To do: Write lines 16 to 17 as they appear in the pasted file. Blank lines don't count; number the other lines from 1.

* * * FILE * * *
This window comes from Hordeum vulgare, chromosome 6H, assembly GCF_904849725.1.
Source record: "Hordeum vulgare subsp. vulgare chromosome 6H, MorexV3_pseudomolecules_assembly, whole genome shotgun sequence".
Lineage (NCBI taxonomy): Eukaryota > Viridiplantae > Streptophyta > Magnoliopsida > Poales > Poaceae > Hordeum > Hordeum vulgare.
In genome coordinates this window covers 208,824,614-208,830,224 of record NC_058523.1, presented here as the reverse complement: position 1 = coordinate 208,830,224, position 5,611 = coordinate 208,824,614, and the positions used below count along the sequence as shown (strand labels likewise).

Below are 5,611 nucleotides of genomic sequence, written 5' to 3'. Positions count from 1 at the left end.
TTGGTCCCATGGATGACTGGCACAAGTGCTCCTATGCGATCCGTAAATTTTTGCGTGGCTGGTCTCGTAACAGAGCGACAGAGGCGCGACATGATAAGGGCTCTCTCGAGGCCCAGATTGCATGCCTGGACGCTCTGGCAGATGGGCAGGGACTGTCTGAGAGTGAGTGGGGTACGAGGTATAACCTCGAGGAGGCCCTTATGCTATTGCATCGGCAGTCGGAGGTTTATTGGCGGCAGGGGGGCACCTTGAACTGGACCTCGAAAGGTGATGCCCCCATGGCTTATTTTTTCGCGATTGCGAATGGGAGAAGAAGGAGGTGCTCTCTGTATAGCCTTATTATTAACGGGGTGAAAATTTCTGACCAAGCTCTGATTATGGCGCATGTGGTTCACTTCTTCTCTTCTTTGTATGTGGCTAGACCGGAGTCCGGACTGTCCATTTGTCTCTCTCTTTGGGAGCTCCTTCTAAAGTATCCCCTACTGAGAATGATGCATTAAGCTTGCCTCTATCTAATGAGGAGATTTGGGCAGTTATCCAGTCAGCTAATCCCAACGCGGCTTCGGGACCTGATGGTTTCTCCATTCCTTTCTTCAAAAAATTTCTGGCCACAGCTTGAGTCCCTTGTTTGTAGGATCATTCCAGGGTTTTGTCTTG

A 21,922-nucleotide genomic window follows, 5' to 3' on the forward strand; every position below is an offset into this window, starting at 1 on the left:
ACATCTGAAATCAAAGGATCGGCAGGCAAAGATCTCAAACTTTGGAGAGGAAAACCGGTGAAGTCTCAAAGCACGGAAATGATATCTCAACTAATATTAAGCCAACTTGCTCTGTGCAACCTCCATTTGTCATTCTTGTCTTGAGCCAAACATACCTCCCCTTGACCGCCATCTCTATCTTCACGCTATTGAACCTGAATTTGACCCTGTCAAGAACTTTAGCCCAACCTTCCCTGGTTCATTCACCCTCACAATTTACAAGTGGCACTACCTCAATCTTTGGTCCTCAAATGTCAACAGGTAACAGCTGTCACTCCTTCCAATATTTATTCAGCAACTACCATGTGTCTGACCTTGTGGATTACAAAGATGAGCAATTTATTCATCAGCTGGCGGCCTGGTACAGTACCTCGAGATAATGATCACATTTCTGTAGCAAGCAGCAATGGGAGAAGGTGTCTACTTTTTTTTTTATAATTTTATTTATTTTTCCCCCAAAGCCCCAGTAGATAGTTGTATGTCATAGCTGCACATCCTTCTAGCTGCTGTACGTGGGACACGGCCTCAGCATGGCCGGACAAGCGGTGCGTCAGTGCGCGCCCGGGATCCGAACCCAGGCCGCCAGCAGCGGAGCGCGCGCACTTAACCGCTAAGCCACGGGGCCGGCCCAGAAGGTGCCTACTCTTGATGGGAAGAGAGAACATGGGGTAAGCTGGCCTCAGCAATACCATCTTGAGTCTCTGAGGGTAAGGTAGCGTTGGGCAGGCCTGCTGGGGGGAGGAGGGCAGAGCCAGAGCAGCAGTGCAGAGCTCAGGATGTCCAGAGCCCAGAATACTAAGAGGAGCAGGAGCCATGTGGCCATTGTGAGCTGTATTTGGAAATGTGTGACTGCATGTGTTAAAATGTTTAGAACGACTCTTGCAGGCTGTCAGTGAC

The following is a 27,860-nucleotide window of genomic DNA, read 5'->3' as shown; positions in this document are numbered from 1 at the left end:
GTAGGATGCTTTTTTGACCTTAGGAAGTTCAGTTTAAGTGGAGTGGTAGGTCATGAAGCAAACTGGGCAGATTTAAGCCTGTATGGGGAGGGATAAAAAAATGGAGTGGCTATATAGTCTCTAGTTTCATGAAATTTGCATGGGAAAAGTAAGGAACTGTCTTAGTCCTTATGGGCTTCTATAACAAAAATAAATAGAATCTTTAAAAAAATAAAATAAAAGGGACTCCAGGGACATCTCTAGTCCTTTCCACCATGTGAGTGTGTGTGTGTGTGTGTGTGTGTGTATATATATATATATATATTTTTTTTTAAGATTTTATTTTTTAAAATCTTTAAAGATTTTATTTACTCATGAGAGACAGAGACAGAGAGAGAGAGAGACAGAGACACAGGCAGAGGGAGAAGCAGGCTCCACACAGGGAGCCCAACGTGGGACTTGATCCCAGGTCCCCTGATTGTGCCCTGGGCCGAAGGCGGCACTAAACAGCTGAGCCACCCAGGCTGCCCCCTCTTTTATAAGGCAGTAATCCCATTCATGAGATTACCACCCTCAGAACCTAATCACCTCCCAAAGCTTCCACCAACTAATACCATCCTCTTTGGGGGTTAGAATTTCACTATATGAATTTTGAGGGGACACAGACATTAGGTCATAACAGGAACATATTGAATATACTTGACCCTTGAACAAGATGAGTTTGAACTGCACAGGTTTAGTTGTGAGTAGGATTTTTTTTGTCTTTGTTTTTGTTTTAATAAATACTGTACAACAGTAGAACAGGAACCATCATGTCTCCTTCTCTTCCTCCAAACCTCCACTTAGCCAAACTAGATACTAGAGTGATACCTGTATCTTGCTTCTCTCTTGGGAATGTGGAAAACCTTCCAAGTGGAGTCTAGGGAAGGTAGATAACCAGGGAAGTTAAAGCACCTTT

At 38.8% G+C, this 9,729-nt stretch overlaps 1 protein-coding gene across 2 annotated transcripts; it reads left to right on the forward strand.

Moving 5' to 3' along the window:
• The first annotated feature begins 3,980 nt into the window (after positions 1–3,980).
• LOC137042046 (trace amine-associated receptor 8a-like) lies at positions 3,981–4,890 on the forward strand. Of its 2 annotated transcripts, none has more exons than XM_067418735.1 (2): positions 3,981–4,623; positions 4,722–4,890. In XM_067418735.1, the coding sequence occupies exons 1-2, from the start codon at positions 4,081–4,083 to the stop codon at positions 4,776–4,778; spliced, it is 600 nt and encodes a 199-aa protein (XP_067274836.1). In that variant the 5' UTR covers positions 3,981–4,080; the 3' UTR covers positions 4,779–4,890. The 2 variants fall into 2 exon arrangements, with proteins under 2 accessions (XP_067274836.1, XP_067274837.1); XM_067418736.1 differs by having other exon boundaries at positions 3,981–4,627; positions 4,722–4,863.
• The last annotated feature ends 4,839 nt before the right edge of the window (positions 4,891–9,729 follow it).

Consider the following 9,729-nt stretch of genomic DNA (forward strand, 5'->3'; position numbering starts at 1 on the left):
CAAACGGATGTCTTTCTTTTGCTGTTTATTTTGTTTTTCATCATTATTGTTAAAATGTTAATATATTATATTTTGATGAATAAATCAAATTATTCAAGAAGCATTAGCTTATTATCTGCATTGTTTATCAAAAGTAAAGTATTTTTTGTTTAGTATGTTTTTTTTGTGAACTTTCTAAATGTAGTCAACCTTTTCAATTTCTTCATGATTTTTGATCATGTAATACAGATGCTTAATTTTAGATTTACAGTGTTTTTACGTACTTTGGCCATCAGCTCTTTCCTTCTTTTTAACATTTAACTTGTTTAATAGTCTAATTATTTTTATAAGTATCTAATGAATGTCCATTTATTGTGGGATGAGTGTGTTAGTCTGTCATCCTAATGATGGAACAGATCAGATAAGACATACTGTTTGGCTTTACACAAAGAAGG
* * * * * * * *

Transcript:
Consider the following 9,729-nt stretch of genomic DNA (forward strand, 5'->3'; position numbering starts at 1 on the left):
CAAACGGATGTCTTTCTTTTGCTGTTTATTTTGTTTTTCATCATTATTGTTAAAATGTTAATATATTATATTTTGATGAATAAATCAAATTATTCAAGAAGCATTAGCTTATTATCTGCATTGTTTATCAAAAGTAAAGTATTTTTTGTTTAGTATGTTTTTTTTGTGAACTTTCTAAATGTAGTCAACCTTTTCAATTTCTTCATGATTTTTGATCATGTAATACAGATGCTTAATTTTAGATTTACAGTGTTTTTACGTACTTTGGCCATCAGCTCTTTCCTTCTTTTTAACATTTAACTTGTTTAATAGTCTAATTATTTTTATAAGTATCTAATGAATGTCCATTTATTGTGGGATGAGTGTGTTAGTCTGTCATCCTAATGATGGAACAGATCAGATAAGACATACTGTTTGGCTTTACACAAAGAAGG